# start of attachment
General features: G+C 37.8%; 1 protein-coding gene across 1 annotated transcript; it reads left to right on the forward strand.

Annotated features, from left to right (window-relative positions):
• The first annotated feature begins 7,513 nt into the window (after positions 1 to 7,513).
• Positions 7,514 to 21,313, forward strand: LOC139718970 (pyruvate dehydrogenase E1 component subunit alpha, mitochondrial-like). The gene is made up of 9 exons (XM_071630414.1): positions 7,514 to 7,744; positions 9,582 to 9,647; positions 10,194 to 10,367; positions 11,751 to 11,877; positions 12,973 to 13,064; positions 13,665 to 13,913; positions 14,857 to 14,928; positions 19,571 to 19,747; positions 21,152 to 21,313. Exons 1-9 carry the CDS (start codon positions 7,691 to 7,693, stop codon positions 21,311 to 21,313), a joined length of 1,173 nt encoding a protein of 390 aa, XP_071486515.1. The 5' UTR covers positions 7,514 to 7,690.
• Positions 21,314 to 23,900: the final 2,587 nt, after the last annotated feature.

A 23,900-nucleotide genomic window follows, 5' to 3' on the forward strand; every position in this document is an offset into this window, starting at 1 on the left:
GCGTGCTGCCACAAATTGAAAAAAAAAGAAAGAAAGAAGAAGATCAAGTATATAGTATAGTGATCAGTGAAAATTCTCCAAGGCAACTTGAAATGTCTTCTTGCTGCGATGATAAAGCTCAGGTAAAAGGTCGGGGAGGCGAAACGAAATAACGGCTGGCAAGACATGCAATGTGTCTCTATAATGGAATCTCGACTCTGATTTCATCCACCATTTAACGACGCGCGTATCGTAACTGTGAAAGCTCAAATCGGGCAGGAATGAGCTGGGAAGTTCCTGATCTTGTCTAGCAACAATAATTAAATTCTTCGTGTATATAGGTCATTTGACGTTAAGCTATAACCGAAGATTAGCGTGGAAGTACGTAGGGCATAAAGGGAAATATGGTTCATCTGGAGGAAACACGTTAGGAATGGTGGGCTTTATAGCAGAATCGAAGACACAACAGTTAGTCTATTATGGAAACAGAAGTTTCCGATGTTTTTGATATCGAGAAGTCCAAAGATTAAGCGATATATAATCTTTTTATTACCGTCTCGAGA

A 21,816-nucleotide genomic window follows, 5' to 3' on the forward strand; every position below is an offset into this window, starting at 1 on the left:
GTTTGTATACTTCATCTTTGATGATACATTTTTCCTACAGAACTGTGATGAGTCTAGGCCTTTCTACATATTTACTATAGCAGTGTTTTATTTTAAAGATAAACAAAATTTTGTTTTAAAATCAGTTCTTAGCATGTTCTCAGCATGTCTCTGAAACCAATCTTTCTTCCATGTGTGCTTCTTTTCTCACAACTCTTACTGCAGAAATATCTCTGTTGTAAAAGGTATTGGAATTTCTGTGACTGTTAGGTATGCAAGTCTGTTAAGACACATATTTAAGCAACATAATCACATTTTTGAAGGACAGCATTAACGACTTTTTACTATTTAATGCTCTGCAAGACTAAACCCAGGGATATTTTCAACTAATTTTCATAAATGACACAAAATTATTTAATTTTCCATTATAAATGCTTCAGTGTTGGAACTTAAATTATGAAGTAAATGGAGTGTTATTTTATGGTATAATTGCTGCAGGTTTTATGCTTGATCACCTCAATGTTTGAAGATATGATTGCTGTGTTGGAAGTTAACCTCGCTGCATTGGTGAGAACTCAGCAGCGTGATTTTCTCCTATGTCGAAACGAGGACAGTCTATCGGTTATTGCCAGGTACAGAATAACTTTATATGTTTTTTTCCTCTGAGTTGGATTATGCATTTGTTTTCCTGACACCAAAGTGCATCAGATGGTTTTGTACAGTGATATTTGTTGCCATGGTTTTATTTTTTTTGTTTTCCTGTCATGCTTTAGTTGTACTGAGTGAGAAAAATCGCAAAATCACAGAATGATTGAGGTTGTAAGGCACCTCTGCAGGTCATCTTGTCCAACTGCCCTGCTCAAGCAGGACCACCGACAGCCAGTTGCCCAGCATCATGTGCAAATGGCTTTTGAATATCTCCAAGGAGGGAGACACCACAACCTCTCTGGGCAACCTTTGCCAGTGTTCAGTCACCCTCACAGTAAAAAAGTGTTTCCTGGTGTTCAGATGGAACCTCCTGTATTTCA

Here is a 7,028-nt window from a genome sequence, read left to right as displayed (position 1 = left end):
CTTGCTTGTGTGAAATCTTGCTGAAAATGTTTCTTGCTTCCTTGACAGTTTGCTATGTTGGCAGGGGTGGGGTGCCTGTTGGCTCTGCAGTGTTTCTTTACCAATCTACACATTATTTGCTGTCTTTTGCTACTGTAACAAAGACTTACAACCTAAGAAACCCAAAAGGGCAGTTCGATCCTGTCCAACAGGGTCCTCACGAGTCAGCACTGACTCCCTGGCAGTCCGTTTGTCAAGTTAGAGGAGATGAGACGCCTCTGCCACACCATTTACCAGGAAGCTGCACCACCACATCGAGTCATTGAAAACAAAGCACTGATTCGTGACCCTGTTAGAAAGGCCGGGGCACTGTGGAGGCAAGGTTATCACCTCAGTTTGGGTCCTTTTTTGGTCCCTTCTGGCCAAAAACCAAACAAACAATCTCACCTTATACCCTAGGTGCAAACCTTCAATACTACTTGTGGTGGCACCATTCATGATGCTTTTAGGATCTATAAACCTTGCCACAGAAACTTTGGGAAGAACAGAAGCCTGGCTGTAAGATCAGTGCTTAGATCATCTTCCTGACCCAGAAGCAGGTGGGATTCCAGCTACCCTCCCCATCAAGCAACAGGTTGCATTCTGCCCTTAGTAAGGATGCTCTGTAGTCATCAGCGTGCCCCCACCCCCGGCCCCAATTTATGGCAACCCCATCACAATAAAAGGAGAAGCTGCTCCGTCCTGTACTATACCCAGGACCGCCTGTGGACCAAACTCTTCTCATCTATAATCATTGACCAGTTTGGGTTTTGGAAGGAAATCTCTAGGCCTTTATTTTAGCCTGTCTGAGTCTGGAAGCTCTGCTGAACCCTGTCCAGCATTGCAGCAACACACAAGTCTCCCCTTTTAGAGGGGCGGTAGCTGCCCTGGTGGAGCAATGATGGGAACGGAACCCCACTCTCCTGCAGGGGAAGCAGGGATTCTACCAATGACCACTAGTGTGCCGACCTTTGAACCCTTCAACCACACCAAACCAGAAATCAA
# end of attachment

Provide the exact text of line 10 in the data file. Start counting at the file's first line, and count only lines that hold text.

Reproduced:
Here is a 7,028-nt window from a genome sequence, read left to right as displayed (position 1 = left end):